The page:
Pioneer SE-MS9BNBT Review
There’s no shortage of travel-savvy wireless noise-cancelling headphones on the market to choose from. But Pioneer has managed to load up on functionality – at an attractive price.
Sometimes we know the price of equipment coming in for review, sometimes we don’t. Sometimes we check it before we start, so we can judge the product in its context, the dark as to pricing, which gives us the fun of guessing. With Pioneer’s SE-MS9BN wireless noise-cancelling headphones (S9 for short, though not to be confused with the company’s popular DJM-S9 mixer) we’d used them for several days before we checked the price, and were surprised to find they are $ , significantly below the sweet- spot for wireless noise-cancellers, which has settled around $ (and, of course, up) — and that was where we had guessed the S9 would be priced.
So a potential bargain then. But where has Pioneer saved the money?
It doesn’t seem to have been on construction, as these are substantial and well-built headphones, using aluminium for the housings, a comfortable and deep leatherette for the earcups, and a wide and thick polyurethane cushion across the full headband, which is connected and adjusted using aviator-style metal sliding rods rather than internal stainless steel. That does prevent them pivoting for storage, and their size makes them a little over-large when they hang around the neck. But this does allow full-size 40mm drivers to be used, here with rare-earth magnets and CCAW (Copper-Clad Aluminum Wire) voice coils. They’re surprisingly light despite this, weighing 300g and feeling light and extremely comfortable, even over long periods.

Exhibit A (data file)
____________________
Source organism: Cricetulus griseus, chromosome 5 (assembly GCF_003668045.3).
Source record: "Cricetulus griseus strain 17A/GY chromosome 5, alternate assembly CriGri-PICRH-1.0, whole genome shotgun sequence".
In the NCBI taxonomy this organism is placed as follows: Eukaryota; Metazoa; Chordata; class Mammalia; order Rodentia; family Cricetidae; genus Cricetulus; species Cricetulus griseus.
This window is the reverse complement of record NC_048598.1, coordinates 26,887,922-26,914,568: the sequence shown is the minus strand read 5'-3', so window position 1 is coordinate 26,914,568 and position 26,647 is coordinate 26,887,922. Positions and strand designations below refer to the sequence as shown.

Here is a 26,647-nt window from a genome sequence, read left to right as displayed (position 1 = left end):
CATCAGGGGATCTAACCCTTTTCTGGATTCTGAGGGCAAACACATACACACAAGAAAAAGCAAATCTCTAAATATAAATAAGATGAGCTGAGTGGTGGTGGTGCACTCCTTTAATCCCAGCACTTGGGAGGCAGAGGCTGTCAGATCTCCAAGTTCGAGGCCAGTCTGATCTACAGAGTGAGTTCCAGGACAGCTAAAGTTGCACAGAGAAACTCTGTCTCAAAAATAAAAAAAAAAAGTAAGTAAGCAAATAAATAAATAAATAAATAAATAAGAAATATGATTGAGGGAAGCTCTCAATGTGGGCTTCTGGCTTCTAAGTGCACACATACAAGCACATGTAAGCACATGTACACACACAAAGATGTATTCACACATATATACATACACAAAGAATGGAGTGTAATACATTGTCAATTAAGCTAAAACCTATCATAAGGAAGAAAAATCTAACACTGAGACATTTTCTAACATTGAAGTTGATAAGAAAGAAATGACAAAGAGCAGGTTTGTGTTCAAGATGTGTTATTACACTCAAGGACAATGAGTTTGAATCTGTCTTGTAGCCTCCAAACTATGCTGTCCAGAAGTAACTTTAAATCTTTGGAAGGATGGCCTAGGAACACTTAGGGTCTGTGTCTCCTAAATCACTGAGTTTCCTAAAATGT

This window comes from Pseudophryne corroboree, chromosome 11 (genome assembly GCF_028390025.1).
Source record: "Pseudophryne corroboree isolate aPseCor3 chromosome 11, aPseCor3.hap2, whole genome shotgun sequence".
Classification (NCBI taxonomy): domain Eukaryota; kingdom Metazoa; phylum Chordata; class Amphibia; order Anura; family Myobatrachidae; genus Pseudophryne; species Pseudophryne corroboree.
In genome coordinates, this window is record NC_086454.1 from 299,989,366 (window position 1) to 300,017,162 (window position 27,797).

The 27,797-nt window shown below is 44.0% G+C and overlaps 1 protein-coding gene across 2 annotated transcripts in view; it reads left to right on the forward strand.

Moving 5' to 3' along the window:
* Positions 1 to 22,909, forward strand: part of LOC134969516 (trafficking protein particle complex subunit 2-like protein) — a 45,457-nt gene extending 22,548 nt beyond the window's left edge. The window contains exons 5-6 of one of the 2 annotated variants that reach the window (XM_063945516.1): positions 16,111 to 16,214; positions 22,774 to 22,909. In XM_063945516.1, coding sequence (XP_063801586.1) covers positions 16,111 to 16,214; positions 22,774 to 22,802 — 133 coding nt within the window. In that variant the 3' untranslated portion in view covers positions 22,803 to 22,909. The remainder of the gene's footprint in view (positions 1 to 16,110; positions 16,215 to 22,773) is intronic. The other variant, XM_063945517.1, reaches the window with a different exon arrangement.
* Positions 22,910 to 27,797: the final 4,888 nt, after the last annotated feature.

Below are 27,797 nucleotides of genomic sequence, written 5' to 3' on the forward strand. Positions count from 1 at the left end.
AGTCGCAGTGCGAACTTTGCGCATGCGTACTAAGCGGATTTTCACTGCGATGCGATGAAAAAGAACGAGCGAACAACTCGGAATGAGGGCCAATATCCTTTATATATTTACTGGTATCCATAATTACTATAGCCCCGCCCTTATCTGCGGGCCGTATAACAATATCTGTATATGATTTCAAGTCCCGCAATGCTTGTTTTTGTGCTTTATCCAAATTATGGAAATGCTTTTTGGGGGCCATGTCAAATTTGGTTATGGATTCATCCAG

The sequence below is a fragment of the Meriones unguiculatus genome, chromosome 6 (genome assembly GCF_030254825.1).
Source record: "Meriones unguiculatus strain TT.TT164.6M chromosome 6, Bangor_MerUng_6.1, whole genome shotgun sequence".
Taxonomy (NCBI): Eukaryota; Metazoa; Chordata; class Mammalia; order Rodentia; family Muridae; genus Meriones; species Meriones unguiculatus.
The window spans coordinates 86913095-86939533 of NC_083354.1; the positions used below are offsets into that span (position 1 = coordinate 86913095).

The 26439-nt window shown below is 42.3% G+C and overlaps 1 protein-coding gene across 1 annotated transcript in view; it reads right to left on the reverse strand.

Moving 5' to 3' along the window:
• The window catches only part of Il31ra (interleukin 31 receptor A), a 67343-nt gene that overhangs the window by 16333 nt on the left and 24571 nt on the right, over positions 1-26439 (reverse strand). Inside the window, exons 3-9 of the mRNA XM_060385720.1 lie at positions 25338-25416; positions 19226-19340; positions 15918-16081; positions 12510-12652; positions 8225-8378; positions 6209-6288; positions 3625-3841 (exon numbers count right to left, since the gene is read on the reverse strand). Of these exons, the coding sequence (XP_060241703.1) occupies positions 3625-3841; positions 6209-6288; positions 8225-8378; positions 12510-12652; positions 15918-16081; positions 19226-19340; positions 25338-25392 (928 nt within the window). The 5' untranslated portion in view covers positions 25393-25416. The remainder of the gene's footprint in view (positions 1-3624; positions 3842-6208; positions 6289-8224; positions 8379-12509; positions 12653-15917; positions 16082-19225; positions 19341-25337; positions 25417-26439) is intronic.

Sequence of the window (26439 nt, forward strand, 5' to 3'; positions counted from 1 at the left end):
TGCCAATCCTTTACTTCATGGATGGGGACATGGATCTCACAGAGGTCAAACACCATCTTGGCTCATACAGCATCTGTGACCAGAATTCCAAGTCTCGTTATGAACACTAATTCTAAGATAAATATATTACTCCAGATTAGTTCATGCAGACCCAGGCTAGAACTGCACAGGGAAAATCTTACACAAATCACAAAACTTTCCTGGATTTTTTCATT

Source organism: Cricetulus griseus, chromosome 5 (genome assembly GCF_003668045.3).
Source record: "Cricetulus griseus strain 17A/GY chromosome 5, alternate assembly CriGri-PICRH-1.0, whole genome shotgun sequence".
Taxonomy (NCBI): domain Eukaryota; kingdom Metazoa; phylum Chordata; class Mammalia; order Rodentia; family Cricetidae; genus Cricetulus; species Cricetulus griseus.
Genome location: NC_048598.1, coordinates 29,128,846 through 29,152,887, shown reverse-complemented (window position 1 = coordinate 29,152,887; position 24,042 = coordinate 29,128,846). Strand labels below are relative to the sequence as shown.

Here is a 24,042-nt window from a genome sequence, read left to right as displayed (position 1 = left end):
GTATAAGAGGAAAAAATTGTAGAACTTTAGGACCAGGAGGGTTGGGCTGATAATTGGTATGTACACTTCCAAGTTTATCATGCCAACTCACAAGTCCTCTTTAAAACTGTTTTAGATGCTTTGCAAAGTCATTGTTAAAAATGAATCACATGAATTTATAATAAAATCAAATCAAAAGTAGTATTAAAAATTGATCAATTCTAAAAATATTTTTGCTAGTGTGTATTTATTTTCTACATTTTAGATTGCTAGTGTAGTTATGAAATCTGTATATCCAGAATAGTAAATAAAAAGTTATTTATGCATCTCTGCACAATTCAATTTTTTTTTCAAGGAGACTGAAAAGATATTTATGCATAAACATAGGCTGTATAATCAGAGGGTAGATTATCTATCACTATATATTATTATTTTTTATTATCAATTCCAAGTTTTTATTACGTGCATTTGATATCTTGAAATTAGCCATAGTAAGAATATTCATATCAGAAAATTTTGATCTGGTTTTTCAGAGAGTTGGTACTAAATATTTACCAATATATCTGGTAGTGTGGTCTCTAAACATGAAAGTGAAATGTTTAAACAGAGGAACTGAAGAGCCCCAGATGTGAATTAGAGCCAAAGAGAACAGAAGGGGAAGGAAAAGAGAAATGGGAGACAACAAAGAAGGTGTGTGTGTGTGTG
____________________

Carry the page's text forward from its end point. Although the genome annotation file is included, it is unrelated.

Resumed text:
The buttonry is fairly basic (see right), with a recessed power button, volume and play/pause on a rocker with a central press point, and that’s about it, except for the most prominent button of all, which is a dedicated Google Assistant button. If you do as we first did, simply pairing via Bluetooth and heading off to work, you’ll be fine playing music, but you’ll have no control over noise-cancelling, which will be on by default, while the Google button just announces that it’s not connected.
There an app for this
For full functionality you need to download the Pioneer Headphone App, which might be considered another surprise here, given such smarts usually add to the price-tag. The
Headphone App then lets you switch noise-cancelling on and off (nothing inbetween), or to select ‘Ambient awareness mode’, which adds sound from the external noise-cancelling mikes